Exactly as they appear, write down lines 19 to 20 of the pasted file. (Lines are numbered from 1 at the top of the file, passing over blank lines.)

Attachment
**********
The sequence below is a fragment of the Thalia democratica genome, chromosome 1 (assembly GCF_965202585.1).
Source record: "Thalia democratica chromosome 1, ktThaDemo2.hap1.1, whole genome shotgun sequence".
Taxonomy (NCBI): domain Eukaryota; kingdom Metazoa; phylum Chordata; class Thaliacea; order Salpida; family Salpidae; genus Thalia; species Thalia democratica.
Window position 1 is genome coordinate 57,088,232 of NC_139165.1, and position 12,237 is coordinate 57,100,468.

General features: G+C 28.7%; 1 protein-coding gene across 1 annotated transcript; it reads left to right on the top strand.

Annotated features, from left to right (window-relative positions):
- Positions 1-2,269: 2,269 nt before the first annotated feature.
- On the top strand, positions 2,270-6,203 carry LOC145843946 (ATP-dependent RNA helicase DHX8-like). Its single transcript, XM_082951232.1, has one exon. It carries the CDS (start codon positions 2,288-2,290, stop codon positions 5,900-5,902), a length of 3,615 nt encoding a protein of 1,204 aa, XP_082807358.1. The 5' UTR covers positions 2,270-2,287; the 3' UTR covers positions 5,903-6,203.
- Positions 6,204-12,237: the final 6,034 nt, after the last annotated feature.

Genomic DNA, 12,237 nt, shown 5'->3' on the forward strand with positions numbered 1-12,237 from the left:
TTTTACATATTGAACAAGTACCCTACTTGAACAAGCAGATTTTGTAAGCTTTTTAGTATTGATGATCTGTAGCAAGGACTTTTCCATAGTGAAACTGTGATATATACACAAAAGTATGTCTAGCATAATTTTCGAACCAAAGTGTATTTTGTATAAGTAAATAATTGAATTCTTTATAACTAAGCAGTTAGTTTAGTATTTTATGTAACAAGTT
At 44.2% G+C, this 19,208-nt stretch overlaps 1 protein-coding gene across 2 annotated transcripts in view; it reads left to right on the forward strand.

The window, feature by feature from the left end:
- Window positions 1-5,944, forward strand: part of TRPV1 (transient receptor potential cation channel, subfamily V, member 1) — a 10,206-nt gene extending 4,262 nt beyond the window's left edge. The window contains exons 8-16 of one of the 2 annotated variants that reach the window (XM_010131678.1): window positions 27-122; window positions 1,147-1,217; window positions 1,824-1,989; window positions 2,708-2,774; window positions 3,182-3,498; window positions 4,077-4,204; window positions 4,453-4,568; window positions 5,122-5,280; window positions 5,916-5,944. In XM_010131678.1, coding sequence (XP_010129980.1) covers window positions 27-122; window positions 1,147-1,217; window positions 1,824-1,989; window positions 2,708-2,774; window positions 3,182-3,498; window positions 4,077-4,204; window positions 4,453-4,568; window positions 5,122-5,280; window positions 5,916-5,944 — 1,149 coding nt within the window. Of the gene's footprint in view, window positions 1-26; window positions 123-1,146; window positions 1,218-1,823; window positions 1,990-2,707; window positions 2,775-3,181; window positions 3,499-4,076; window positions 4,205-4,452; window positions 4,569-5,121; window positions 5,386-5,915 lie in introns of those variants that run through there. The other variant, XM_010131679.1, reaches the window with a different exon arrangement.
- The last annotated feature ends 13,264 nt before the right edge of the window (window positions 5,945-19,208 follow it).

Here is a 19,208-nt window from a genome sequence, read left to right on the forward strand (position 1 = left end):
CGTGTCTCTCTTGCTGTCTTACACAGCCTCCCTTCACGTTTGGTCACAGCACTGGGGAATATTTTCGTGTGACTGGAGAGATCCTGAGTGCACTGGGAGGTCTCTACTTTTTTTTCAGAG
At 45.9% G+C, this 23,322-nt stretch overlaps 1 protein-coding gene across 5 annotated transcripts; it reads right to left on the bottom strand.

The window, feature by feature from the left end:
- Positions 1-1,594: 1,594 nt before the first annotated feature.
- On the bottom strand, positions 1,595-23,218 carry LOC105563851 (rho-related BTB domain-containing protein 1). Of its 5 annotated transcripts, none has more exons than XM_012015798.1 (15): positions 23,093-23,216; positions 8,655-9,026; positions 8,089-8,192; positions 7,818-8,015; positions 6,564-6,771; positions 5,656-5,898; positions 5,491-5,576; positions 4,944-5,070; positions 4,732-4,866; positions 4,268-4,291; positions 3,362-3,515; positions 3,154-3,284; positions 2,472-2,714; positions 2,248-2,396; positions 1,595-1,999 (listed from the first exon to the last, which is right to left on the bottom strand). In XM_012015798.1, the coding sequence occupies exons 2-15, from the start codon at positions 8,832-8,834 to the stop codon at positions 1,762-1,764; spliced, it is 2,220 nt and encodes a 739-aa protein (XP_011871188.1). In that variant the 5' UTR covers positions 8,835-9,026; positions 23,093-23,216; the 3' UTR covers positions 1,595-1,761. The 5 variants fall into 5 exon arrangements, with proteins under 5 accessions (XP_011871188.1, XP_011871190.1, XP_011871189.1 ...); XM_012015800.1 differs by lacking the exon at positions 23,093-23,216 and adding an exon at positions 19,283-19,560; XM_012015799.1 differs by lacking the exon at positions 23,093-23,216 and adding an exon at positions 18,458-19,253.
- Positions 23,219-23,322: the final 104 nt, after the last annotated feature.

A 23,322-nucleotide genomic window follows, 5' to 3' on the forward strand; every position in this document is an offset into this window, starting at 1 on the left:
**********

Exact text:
The window, feature by feature from the left end:
- Positions 1-1,594: 1,594 nt before the first annotated feature.